The future of construction

How are modern methods of construction supporting ESG objectives? What are the barriers and limitations?

The vast majority of publicly listed companies now report their performance against ESG standards. As a result, these companies increasingly want to able to invest in opportunities that promote their ESG credentials.

Property funds are keen to improve their ESG credentials by investing in modern, environmentally friendly buildings, which, in turn, attract better quality tenants who themselves want to demonstrate their ESG credentials, driving increased property values and an improved return on investment – a ‘win-win’.

The UK construction industry therefore needs to do its bit to embrace change and move with the ESG agenda. The UK Green Building Council says that around 10% of the UK’s total CO2 emissions are directly associated with construction. Other bodies put this figure even higher. Whatever the true figure, the UK’s construction industry has an important role to play in the government’s net zero ambitions.

Modern methods of construction

Modern methods of construction (MMC) are an essential ingredient in reducing our built environment’s impact on climate change as it has a number of advantages over traditional construction methods:

  • Waste is a huge issue for the construction industry, however MMC factories are much more efficient in eliminating w aste. It has been estimated that MMC construction reduces material waste by 45% compared to traditional construction.
  • Some commentators have estimated that MMC construction sites have 40% less HGV movements compared to traditional construction sites – this is through a significant reduction in the amount of materials that need to be delivered to site.
  • MMC factories can store large amounts of materials, thus reducing the number of deliveries compared to a construction site where space for storage may be limited.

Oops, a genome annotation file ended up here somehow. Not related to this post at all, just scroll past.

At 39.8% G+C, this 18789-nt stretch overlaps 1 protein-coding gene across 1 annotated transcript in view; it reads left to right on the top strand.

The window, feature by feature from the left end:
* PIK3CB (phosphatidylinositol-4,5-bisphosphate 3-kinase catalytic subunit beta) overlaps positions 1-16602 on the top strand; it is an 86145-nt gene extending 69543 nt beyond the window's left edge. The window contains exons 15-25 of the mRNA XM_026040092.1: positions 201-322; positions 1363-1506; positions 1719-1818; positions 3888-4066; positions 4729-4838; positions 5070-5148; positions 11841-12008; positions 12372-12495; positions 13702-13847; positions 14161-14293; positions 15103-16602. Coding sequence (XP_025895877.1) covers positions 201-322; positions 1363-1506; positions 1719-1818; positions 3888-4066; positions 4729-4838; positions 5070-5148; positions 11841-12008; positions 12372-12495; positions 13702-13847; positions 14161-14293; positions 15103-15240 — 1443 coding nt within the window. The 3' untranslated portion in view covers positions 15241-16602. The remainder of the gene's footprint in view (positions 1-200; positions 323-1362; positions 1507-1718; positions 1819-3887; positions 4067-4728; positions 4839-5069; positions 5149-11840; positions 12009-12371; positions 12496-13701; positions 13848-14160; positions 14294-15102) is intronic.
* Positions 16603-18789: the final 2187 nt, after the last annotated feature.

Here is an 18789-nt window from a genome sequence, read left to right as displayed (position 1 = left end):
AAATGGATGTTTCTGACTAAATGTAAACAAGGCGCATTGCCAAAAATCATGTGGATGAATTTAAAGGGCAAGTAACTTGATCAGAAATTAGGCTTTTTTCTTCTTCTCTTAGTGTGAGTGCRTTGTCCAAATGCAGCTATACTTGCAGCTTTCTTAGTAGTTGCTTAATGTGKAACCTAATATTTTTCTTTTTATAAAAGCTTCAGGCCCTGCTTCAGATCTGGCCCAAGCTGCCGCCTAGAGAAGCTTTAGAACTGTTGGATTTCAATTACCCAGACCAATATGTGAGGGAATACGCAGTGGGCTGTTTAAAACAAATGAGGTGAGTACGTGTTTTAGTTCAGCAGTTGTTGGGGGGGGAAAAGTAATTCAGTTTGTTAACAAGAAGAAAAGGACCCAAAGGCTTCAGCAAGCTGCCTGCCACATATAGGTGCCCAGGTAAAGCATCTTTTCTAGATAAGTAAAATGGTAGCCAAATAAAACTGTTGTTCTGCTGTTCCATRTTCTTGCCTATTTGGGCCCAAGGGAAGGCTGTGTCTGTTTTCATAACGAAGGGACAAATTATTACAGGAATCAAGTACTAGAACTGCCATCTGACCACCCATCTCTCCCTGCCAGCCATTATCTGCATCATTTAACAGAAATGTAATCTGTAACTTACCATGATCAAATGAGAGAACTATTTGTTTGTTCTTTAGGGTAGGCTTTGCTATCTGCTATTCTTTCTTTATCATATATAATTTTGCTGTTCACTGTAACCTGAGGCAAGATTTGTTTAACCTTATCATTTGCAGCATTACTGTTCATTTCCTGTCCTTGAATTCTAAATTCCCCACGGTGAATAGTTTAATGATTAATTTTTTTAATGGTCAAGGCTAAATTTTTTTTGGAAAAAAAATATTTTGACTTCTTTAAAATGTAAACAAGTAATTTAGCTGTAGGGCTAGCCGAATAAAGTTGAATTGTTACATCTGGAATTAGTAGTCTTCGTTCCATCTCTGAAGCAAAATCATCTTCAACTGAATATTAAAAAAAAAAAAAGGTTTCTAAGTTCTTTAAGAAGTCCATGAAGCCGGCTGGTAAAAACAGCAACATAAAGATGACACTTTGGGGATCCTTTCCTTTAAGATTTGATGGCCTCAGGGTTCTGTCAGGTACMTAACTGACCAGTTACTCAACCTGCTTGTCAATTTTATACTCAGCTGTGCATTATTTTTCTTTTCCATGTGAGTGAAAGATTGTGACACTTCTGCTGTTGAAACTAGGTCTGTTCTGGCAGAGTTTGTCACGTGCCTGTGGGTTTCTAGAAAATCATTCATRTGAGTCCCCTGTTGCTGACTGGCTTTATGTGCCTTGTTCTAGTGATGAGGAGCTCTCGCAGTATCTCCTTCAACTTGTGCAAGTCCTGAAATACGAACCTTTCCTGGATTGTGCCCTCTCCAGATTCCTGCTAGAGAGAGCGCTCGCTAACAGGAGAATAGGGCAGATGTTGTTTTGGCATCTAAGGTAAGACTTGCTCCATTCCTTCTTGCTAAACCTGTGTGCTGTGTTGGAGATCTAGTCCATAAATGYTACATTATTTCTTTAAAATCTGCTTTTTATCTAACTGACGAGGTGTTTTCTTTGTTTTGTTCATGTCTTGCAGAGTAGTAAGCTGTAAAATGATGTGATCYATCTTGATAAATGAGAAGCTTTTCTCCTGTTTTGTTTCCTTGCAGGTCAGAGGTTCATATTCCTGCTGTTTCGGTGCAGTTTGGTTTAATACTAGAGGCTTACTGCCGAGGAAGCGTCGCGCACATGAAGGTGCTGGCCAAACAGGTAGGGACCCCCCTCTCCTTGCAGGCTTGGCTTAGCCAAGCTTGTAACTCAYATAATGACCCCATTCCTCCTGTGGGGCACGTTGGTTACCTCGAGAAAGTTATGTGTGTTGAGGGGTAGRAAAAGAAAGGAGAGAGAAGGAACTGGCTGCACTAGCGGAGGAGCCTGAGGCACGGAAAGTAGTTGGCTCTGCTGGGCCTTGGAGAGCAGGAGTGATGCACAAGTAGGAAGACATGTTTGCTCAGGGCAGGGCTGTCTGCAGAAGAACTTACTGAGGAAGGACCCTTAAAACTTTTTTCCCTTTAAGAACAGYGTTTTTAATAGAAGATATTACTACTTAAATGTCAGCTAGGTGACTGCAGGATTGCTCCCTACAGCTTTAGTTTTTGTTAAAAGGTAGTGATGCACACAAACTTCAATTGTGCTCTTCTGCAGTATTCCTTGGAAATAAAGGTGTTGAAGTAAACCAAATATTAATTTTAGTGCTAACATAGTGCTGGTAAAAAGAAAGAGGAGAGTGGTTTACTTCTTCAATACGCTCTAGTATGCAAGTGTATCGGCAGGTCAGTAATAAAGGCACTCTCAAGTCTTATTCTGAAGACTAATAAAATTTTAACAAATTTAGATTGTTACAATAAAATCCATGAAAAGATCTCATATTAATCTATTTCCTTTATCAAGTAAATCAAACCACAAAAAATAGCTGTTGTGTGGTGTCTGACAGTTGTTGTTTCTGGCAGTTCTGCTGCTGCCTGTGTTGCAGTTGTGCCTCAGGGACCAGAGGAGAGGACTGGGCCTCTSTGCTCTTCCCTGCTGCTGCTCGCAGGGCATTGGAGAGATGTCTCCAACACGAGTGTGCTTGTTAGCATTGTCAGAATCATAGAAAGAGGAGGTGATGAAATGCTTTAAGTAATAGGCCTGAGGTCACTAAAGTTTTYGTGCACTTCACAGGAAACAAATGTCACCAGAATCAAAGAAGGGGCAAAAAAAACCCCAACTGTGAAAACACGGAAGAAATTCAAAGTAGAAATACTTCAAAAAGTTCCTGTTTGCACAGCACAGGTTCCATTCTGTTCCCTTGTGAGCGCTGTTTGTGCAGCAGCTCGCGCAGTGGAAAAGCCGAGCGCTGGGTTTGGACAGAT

• Workers at MMC factories will generally work locally with relatively short commute times. As those workers are travelling to the same place every day, they are able to car share, use public transport or even cycle or walk to work. Traditional construction workers in contrast will often travel large distances to work on different construction sites.
  • The quality control associated with a factory process naturally produces greater levels of airtightness and improved building performance. Faithful + Gould estimates that volumetric buildings achieve airtightness levels that are at least t hreefold better than those built using traditional construction methods.
  • MMC construction also contributes to better social conditions. Clean modern factories generally offer a safer and better environment in which to work. They are also likely to have a much more diverse workforce.

The UK construction industry is facing a skills and productivity crisis, but upscaling t he use of MMC offers an opportunity to deliver the thousands of additional new homes needed than just relying solely on traditional construction.

Paul Brocklehurst, chairman of the Land Promoters and Developers Foundation, agrees. He said: “MMC can play a big part in driving ESG. In five to 10 years, we can expect to have a reasonably high percentage of new homes being built w ith MMC, but we need more factories and education streams to increase the skilled workforce in this area.”

Around 10% of the UK’s total CO2 emissions are directly associated with construction.

MMC construction reduces material waste by 45% compared to traditional construction.


This information is for general information purposes only and does not constitute legal advice. It is recommended that specific professional advice is sought before acting on any of the information given. Please contact us for specific advice on your circumstances. © Shoosmiths LLP 2024.



Read other articles from issue three or you can explore the full report here.